U.S. Immigration practices classify individuals who are not U.S. citizens into two major categories:
A person who is admitted as an immigrant or adjusts his/her status to that of an immigrant after arrival is commonly referred to in this document as a lawful permanent resident (LPR). Such individuals may also be referred to as immigrants, permanent residents, resident employees, and green card holders. LPR status allows an individual to live and work in the U.S. for an employer without the time limitation typical of non-immigrant visas. An individual can become a permanent resident through a variety of avenues. Two of the most common are:
The Institute does not assist with petitions based on family relationship. The Institute will assist with employment-based permanent resident petitions that require an employer sponsor. Employment-based petitions that do not require an employer's support are considered self-petitions and may be filed with the help of an outside immigration attorney. Such applications include LPR petitions based on family ties or on the categories of National Interest Waiver or Employee of Extraordinary Ability. These applications are not based on employment with the Institute and individuals are free to pursue them. If individuals require outside assistance with such applications, they must consult an attorney at their own expense. The outside attorney may only represent the petitioner and his/her dependents and may not represent the Institute.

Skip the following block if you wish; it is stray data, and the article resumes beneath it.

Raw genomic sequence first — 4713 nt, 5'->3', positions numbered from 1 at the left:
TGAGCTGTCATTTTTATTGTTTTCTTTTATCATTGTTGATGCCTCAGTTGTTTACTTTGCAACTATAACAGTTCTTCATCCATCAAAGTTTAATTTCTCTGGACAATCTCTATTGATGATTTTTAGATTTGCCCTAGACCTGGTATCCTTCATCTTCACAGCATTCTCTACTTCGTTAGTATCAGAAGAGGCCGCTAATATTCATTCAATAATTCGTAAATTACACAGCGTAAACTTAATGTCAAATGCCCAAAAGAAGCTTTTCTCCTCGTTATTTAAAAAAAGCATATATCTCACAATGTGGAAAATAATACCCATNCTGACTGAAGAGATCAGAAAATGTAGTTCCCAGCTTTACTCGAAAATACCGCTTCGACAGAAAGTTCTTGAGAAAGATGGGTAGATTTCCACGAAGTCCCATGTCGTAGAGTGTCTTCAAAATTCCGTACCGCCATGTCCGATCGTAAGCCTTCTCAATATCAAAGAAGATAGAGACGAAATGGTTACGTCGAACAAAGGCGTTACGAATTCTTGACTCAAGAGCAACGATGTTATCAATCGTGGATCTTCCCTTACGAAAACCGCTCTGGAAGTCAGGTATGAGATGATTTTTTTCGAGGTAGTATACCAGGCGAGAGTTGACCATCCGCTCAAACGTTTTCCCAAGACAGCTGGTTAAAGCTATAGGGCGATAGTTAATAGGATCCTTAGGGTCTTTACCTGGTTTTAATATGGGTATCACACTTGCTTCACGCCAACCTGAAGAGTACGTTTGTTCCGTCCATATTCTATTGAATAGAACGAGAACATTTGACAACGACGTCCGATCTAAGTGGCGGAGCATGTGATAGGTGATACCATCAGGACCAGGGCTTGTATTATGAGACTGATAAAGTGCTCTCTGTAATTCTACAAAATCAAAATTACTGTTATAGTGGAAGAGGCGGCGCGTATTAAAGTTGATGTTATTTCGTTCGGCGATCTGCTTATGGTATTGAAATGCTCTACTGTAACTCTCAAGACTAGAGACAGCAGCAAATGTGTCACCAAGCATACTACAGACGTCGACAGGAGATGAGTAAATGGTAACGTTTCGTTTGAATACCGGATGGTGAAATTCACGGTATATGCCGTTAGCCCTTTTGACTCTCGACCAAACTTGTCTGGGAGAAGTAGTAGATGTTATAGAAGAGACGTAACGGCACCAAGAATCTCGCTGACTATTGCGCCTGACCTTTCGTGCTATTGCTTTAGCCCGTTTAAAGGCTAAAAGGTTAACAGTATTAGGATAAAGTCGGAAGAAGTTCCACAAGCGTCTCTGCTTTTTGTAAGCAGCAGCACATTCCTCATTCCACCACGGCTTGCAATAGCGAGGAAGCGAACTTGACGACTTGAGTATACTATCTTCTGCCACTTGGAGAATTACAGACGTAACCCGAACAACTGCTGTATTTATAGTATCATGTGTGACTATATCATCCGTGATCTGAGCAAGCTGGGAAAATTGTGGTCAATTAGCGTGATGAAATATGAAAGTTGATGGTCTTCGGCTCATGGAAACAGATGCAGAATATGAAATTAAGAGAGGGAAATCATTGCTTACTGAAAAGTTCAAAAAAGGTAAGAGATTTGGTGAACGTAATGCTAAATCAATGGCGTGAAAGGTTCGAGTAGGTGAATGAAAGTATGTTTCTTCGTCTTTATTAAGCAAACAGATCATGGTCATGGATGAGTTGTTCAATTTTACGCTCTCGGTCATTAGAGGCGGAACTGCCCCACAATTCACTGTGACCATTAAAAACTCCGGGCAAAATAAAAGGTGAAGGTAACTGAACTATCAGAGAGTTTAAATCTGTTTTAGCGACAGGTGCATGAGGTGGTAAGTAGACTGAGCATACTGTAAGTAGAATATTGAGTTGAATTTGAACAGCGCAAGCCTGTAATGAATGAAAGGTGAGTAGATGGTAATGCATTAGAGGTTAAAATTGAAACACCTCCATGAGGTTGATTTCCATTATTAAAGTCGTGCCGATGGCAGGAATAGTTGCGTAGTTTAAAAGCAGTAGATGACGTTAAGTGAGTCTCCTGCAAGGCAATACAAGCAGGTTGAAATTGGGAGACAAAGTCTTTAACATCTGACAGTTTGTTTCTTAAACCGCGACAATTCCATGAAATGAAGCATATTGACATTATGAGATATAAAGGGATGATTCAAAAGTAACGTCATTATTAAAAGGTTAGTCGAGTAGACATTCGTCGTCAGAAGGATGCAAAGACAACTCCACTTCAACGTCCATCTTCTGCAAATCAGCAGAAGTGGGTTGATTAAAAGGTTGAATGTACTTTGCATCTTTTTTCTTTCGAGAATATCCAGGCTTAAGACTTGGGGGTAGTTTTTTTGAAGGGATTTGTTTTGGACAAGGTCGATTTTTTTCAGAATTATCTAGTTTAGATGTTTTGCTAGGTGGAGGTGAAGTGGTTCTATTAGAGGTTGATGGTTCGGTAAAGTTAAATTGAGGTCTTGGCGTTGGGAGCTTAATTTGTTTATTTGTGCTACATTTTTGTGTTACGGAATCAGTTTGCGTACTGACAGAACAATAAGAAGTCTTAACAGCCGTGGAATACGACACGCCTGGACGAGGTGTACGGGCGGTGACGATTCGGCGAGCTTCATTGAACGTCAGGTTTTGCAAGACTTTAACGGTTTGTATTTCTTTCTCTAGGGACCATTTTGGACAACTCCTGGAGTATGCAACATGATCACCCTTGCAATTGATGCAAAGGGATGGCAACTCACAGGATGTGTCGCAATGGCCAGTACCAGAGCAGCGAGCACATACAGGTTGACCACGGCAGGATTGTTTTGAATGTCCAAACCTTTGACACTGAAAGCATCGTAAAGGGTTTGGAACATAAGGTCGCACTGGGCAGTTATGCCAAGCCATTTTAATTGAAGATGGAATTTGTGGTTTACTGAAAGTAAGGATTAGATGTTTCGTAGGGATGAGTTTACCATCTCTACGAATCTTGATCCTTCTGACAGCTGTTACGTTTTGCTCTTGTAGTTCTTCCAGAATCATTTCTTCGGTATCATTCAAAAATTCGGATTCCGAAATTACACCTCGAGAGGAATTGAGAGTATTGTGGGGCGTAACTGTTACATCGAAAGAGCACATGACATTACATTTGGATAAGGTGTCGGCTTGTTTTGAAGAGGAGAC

The act of "sponsoring" an employee for LPR refers to lending support to an application through the means of a long-term job offer. The LPR process is complicated and depending on the qualifications of the foreign national, as well as the specific type of immigration procedures required, the Institute may be involved in the sponsorship process in a number of ways. Most employment-based permanent residence petitions are contingent upon a full-time, long-term employment relationship. The employer files an application on behalf of the foreign national employee and is liable with regard to the good faith and veracity of the petition. For this reason, the Institute should decide to sponsor a foreign national for permanent residence if it is in the best interest of the Institute and the decision is based solely on institutional need for the candidate's unique skills and expertise.
In order for the Institute to consider sponsorship of an employee for Permanent Residency, the following conditions must be present:
Permanent residence status applications for eligible foreign national employees are initiated by a specific program/office of the Institute. The sponsorship of each foreign national employee must begin with the endorsement of the program chair and the dean or supervisor, if not a faculty position; however, the provost gives the final approval to proceed with sponsorship. The Office of International Services (OIS) will process the application on behalf of the Institute.